The P&S Journal: Spring 1998, Vol.18, No.2
A Day in Special Collections
Intellectual and Physical Control
For his first year on staff, Mr. Vietrogoski spent most of his time getting acquainted with the collection. From the looks of things, the files might fill a warehouse, if not a football field. Mr. Novak joined the library in the spring of 1997 and for the first several months he worked at getting “intellectual control” of the materials. He, Mr. Vietrogoski, and the staff spent considerable time just reorganizing the shelves, looking through boxes, cleaning, ordering repairs of leaky ceilings, and doing an overall inventory of the holdings. Many days, Mr. Novak would go home physically exhausted after a day of moving boxes and rebuilding shelves. “My predecessor said this was the most physical job she’d ever had,” he says of the person who filled his post for less than a year. “That’s what I like about archival work, though. It’s a nice combination of intellectual work and hard labor.”
By December 1997, Mr. Novak was satisfied with the basic organization the group had achieved. “Before, we had boxes stacked on shelves all the way to the ceiling,” he says. “Not only was that nearly impossible for people to access, but it was a fire hazard.” That basic element of housekeeping complete, he assigned the first major organizing project to Mr. Vietrogoski, who has worked in the archives of the Smithsonian Institution and the Library of Congress. This first collection is the personal papers of June Lyday and Samuel T. Orton, made up of their correspondence, patient case histories, research notes, and publications relative to the Ortons’ extensive work in dyslexia and specific learning disorders.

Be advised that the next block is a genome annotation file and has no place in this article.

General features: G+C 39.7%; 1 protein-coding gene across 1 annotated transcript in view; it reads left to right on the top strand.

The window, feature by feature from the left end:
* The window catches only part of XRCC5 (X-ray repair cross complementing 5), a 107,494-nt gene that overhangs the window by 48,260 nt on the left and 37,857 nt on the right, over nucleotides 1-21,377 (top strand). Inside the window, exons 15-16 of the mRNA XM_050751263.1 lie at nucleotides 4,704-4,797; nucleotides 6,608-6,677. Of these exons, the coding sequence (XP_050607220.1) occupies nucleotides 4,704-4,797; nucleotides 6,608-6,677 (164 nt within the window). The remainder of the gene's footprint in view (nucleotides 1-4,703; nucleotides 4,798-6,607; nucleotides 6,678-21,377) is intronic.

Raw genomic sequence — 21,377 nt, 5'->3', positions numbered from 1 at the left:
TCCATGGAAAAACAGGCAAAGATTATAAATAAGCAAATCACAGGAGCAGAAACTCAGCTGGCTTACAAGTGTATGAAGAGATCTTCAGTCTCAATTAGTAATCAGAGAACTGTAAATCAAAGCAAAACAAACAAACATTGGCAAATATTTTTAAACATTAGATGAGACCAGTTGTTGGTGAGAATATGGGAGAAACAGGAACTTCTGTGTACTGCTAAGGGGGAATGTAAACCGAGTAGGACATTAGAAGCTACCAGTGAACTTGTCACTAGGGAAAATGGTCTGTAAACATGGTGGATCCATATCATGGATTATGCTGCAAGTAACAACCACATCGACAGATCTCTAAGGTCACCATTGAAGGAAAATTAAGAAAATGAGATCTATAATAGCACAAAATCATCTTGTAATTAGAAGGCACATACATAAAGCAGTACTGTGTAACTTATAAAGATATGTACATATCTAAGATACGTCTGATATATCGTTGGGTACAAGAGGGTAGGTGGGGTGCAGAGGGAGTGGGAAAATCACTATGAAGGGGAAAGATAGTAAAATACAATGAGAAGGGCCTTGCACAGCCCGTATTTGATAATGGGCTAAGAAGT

Although Columbia first acquired the Orton papers in 1989, it has yet to properly organize them. Samuel T. Orton, who was professor of neurology at P&S and a neuropathologist at the New York Neurological Institute during the late 1920s and early 1930s, is considered a pioneer in dyslexia studies. Dr. Orton and June Lyday, a psychiatric social worker, were married in 1928 and the two worked as a research team until his death in 1948. The Orton Dyslexia Society, formed in 1949, is still active, under the name of the International Dyslexia Association, as a non-profit, scientific, and educational organization dedicated to the study and treatment of dyslexia.
Mr. Vietrogoski first reviewed all the documents, which are held in 30 document boxes, getting an idea of what was there. After that, he made a rough outline charting the contents of the boxes—correspondence, publications, notes, patient records—and began to sort items into those series. “You gain a unique perspective reading someone’s mail all day,” he says. Mr. Vietrogoski believes the Orton collection will be a valuable resource for scholars researching the progression of treatment for learning disabilities and for the Dyslexia Association itself, which celebrates its 50th anniversary next year. “It’s a really rich collection. Steve and I want to do it right and we want to offer the Dyslexia Association and scholars a well-organized scholarly resource.”